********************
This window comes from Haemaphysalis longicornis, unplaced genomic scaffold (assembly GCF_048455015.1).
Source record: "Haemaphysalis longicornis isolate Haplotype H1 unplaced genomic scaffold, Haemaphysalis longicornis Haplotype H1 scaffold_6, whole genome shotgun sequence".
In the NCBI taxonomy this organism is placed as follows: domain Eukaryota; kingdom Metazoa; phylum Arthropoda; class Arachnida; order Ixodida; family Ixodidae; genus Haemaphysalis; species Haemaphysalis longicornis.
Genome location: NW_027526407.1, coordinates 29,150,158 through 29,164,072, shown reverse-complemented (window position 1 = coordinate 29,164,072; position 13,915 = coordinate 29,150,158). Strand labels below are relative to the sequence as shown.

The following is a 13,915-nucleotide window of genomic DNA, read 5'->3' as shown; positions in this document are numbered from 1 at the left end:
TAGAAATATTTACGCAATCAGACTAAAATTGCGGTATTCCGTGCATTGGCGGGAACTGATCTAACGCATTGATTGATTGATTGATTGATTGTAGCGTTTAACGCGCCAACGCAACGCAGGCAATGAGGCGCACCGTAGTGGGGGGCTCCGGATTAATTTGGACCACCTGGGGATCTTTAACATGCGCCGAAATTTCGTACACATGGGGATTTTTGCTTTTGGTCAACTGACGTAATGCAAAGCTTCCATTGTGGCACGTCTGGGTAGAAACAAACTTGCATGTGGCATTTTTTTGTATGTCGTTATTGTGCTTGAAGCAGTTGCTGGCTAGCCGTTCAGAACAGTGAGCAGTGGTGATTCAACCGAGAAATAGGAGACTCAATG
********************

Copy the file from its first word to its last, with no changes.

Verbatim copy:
This window comes from Haemaphysalis longicornis, unplaced genomic scaffold (assembly GCF_048455015.1).
Source record: "Haemaphysalis longicornis isolate Haplotype H1 unplaced genomic scaffold, Haemaphysalis longicornis Haplotype H1 scaffold_6, whole genome shotgun sequence".
In the NCBI taxonomy this organism is placed as follows: domain Eukaryota; kingdom Metazoa; phylum Arthropoda; class Arachnida; order Ixodida; family Ixodidae; genus Haemaphysalis; species Haemaphysalis longicornis.
Genome location: NW_027526407.1, coordinates 29,150,158 through 29,164,072, shown reverse-complemented (window position 1 = coordinate 29,164,072; position 13,915 = coordinate 29,150,158). Strand labels below are relative to the sequence as shown.

The following is a 13,915-nucleotide window of genomic DNA, read 5'->3' as shown; positions in this document are numbered from 1 at the left end:
TAGAAATATTTACGCAATCAGACTAAAATTGCGGTATTCCGTGCATTGGCGGGAACTGATCTAACGCATTGATTGATTGATTGATTGATTGTAGCGTTTAACGCGCCAACGCAACGCAGGCAATGAGGCGCACCGTAGTGGGGGGCTCCGGATTAATTTGGACCACCTGGGGATCTTTAACATGCGCCGAAATTTCGTACACATGGGGATTTTTGCTTTTGGTCAACTGACGTAATGCAAAGCTTCCATTGTGGCACGTCTGGGTAGAAACAAACTTGCATGTGGCATTTTTTTGTATGTCGTTATTGTGCTTGAAGCAGTTGCTGGCTAGCCGTTCAGAACAGTGAGCAGTGGTGATTCAACCGAGAAATAGGAGACTCAATG